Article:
I wrote this back in April. With the passing of a man who was both wildly famous and a model of the men they called “the right stuff,” it seems appropriate to remember some of the many things that propelled him to that one small step.
In my last post about the X-15 we looked at the sad end of Major Michael Adams. This time we are going to look at one of the happier stories from the X-15, Neil Armstrong.
Before he signed onto the Apollo program, Neil Armstrong was both a Naval aviator (serving in Korea), and a NACA/NASA test pilot. As a test pilot at Edwards he flew a wide variety of aircraft, from the B-29 Superfortress carrier aircraft (dropping the Douglas D-558-2 Skyrocket) through to the X-15. Along the way he was involved in his fair share of memorable events.
For example, on April 20, 1962, he piloted the X-15 to 207,000ft to perform a maneuver designed to test a new g limiting system. As he descended he found the g limiting system didn’t respond as expected, aerodynamic force built up under the wings, and he bounced off the Earth’s atmosphere. So, instead of beginning a descent to Edwards, Armstrong saw the base pass under him as he flew on at mach 3.
He struggled to get the aircraft to respond until he dropped into thicker air, where he began a hard banked turn. By then he was over Pasadena, having over shot his planed landing zone by forty miles. Fortunately, he was still at 100,000ft and had enough energy (speed) to perform a glide to a straight in landing at Rosamond Dry Lake. With the pressure of making rapid decisions and the concentration required to fly the X-15, he almost forgot to jettison the rear fin, which would have prevented the rear skids reaching the ground and would certainly have resulted in a serious, if not fatal, accident. This unplanned extension of the flightpath resulted in the longest of all X-15 flights at 12.4 minutes and 350 miles (ground track).
The pace of work at work at Edwards didn’t allow time for basking in glory. A few days later he was piloting a T-33 Shooting Star looking for emergency landing zones for the next X-15 flight (they did this before all flights). In the rear seat was veteran dry lake landing specialist, Chuck Yeager.
There is a joke that says “two pilot, three opinions” and so in this case there are two stories. In “Yeager: An Autobiography,” Chuck describes warning Armstrong that the surface at Smith Ranch Dry Lake would be unsuitable because of recent rain. Armstrong however, recalls they made one successful landing before Chuck suggested another landing closer to the center of the “dry” lakebed.
Either way, when Armstrong touched down the muddy surface slowed the T-33 and even on maximum power he was unable to get airborne again. Both pilots agree than once stuck, Yeager was in fits of laughter.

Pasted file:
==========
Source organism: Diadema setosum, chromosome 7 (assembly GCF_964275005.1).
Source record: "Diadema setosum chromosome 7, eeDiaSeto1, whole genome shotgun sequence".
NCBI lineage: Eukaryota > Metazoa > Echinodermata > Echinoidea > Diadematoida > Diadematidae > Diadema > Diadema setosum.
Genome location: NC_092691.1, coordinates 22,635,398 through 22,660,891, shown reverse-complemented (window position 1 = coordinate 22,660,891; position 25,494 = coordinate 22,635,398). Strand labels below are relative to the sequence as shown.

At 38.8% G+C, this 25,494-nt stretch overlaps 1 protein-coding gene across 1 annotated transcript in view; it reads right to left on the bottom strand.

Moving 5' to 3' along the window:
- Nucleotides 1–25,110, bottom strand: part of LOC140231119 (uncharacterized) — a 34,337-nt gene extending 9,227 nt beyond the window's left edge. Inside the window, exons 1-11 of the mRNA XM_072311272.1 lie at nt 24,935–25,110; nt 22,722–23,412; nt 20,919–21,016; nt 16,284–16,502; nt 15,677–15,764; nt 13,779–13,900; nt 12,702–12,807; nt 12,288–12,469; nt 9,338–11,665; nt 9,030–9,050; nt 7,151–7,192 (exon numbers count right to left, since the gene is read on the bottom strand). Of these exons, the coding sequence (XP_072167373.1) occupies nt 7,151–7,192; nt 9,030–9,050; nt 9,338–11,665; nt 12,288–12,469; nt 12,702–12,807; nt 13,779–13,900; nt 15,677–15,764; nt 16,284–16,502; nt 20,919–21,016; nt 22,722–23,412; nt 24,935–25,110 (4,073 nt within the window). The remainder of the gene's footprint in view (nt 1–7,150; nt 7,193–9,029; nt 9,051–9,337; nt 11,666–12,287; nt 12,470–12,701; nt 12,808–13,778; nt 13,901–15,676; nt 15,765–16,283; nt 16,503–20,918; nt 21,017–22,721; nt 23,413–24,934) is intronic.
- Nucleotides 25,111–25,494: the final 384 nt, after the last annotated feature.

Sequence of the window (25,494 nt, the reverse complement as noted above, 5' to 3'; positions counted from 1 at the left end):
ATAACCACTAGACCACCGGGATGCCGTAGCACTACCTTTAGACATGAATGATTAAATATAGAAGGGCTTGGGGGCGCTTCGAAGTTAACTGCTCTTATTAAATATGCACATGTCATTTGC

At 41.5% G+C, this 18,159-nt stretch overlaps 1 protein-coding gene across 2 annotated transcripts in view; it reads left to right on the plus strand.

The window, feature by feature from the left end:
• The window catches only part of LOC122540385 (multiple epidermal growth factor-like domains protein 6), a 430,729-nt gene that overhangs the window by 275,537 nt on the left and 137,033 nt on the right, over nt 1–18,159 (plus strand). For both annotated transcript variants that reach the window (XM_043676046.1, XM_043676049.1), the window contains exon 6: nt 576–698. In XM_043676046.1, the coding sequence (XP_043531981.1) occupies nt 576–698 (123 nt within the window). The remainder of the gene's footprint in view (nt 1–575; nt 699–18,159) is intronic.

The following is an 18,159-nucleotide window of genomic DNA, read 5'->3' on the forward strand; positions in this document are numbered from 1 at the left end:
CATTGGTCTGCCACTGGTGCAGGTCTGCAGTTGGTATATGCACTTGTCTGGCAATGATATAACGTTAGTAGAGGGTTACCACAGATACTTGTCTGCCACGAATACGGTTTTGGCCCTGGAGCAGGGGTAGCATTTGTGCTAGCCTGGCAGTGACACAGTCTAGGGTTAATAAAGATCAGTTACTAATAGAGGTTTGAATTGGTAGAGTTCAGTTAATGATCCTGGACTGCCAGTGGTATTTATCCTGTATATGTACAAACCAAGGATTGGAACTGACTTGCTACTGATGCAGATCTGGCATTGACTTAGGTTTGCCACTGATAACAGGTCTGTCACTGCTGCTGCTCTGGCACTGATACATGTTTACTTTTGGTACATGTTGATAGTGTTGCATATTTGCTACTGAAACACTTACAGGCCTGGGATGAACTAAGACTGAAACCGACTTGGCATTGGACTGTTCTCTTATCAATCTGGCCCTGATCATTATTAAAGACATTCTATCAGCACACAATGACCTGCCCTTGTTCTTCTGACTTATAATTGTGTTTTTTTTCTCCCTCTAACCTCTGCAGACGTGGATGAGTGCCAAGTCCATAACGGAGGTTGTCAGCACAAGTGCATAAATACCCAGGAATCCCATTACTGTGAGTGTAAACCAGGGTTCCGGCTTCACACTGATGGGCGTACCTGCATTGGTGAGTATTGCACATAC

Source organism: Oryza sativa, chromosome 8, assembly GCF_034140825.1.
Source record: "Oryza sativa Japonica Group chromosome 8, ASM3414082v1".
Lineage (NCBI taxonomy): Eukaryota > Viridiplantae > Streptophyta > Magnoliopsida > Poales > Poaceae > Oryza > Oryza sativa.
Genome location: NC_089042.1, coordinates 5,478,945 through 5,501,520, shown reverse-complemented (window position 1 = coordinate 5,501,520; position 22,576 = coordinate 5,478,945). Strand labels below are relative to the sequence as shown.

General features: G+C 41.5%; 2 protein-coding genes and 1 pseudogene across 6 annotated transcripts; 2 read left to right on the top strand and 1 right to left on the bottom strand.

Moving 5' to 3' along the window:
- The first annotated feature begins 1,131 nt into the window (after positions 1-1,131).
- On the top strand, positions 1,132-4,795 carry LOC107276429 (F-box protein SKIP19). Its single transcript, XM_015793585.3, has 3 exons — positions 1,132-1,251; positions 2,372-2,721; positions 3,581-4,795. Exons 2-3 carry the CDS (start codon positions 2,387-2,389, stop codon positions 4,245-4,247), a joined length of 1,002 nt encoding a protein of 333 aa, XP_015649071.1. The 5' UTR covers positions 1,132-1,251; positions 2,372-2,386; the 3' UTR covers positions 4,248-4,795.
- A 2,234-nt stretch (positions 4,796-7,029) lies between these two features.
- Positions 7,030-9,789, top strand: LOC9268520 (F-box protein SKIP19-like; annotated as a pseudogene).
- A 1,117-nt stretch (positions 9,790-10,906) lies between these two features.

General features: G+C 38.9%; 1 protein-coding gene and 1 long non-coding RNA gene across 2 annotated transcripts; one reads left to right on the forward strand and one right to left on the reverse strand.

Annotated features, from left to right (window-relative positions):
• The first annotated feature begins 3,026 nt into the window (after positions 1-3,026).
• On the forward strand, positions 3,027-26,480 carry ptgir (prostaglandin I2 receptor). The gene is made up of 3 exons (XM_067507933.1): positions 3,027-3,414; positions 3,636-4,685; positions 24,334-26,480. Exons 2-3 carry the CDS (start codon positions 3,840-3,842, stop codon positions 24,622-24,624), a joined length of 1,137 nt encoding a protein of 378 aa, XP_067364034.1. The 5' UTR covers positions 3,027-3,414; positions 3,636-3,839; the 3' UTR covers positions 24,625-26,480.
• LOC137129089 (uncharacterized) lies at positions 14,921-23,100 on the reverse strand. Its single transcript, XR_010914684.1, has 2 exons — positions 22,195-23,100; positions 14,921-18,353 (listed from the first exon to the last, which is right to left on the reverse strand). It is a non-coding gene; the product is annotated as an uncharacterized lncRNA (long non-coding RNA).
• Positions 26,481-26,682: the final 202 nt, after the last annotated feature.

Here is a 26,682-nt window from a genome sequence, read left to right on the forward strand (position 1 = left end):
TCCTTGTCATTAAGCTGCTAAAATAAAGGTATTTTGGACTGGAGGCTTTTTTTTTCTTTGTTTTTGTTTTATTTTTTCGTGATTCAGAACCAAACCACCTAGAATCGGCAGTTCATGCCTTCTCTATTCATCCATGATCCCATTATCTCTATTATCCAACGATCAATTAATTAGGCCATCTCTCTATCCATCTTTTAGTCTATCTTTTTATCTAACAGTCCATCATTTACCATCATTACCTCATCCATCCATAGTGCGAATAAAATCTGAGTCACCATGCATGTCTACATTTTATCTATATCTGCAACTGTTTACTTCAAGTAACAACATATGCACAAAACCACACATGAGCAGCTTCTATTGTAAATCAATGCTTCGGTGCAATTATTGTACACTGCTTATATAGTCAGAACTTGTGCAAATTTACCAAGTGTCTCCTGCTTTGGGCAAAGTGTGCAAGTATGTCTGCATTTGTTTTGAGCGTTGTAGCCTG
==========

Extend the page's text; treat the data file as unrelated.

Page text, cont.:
He didn’t know it, of course, but it’s funny to think that the man who would first step onto the Moon, couldn’t get free of the earth that day.
Armstrong wasn’t done inspecting lakes and in May 1962 he took an F-104 Starfighter to inspect Delamar Lake, but failed to notice that his landing gear wasn’t fully extended. As he touched down the gear retracted and the ventral fin touched the ground and was ripped away, incapacitating his radio. Armstrong diverted to the closest landing zone, Nellis AFB. Unknown to him, the damage to his aircraft had also released the tail-hook. On landing the tail-hook caught the arrester wire and dragged the chain and it’s anchor along the runway.
The runway had to be closed while Nellis crews cleared the debris.
Armstrong called Edwards to request someone to pick him up. Milton Thompson was sent in an F-104, but was unfamiliar with the aircraft and suffered a hard landing, blowing out the tires because of heavy crosswinds.
Once again, the runway had to be closed while Nellis crews cleared the debris.
Finally, Bill Dana was sent in a T-33 Shooting Star, but almost landed long and had to be towed. In desperation, the Nellis base operations office decided it would be safer to find the NASA pilots ground transportation back to Edwards rather than risk another airplane.
It wasn’t one of Armstrong finer moments, but sometimes any publicity is good publicity. A month later, when his Apollo astronaut application arrived a week beyond the deadline, a colleague of his, Dick Day, remembered him well and slipped it into the interview pile before anyone noticed.
So fate would have its way; the man who would one day first set foot on the Moon almost missed the entire Apollo program. I like to think his reputation saved the day, what about you?
(Images courtesy of NASA)